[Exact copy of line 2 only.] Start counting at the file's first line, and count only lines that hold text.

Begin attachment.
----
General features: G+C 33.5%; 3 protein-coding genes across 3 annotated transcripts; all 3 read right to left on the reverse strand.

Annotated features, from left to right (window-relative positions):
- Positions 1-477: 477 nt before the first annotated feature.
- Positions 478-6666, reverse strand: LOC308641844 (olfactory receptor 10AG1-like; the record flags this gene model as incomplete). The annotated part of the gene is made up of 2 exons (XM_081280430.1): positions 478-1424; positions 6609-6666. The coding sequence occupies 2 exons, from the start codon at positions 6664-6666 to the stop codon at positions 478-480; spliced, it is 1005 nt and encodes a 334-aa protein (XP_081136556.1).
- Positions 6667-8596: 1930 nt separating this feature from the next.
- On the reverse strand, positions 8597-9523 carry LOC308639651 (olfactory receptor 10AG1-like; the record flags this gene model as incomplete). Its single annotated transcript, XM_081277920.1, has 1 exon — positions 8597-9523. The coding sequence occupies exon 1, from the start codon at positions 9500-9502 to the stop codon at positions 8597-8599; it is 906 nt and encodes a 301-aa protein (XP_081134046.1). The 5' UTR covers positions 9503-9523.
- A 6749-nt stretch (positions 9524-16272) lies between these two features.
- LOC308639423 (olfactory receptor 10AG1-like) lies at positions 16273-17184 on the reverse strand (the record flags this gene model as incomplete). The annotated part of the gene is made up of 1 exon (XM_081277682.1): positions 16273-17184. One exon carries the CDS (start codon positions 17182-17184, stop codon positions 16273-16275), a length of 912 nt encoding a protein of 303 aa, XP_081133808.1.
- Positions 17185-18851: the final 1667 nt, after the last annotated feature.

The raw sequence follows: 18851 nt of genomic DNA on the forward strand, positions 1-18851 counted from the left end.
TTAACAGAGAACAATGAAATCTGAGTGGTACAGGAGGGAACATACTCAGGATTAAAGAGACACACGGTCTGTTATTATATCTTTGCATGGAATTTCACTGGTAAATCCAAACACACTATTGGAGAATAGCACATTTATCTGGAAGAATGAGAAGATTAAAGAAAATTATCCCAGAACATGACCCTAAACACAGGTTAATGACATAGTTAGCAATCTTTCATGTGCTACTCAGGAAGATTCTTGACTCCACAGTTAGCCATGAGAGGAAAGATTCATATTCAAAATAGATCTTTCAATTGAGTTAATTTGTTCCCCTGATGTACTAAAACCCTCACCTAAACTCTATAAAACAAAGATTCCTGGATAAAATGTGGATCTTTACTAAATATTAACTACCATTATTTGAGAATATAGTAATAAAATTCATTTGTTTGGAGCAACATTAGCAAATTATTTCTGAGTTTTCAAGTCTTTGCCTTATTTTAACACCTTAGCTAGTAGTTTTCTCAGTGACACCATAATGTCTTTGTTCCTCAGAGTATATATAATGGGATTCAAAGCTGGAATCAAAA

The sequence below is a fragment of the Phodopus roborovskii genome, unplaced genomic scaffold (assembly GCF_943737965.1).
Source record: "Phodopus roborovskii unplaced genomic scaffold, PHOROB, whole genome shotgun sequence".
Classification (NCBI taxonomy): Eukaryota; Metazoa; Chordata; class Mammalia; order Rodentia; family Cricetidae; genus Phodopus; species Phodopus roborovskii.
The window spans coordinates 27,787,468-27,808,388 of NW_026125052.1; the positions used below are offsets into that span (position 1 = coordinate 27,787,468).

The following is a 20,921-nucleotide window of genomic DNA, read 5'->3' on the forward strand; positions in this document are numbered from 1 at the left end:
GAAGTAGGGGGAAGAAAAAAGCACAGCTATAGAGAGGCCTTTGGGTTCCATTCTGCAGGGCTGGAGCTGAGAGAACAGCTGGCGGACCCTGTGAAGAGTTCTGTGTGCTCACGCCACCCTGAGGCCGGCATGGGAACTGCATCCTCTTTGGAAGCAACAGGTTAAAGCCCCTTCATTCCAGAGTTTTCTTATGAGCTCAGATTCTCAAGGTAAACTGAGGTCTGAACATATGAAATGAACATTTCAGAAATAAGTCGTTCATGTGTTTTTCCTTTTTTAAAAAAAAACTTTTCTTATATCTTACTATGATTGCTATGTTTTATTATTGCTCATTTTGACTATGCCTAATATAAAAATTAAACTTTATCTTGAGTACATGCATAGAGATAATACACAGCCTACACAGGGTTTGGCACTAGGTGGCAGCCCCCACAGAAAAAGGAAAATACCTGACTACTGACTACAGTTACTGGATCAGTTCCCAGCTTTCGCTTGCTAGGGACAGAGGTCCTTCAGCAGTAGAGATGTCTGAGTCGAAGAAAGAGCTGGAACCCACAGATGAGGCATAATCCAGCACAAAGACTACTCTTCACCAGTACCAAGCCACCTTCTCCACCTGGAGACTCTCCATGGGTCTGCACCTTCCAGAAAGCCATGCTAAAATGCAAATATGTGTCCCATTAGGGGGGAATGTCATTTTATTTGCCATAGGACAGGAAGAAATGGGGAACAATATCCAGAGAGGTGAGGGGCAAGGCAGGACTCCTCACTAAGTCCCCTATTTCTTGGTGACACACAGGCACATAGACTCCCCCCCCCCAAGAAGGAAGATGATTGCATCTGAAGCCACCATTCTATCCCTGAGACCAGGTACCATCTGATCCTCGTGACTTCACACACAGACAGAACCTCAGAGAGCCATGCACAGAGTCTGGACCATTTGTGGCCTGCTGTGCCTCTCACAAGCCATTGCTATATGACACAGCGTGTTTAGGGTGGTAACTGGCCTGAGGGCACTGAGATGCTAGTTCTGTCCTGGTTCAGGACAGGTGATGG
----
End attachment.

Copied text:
Annotated features, from left to right (window-relative positions):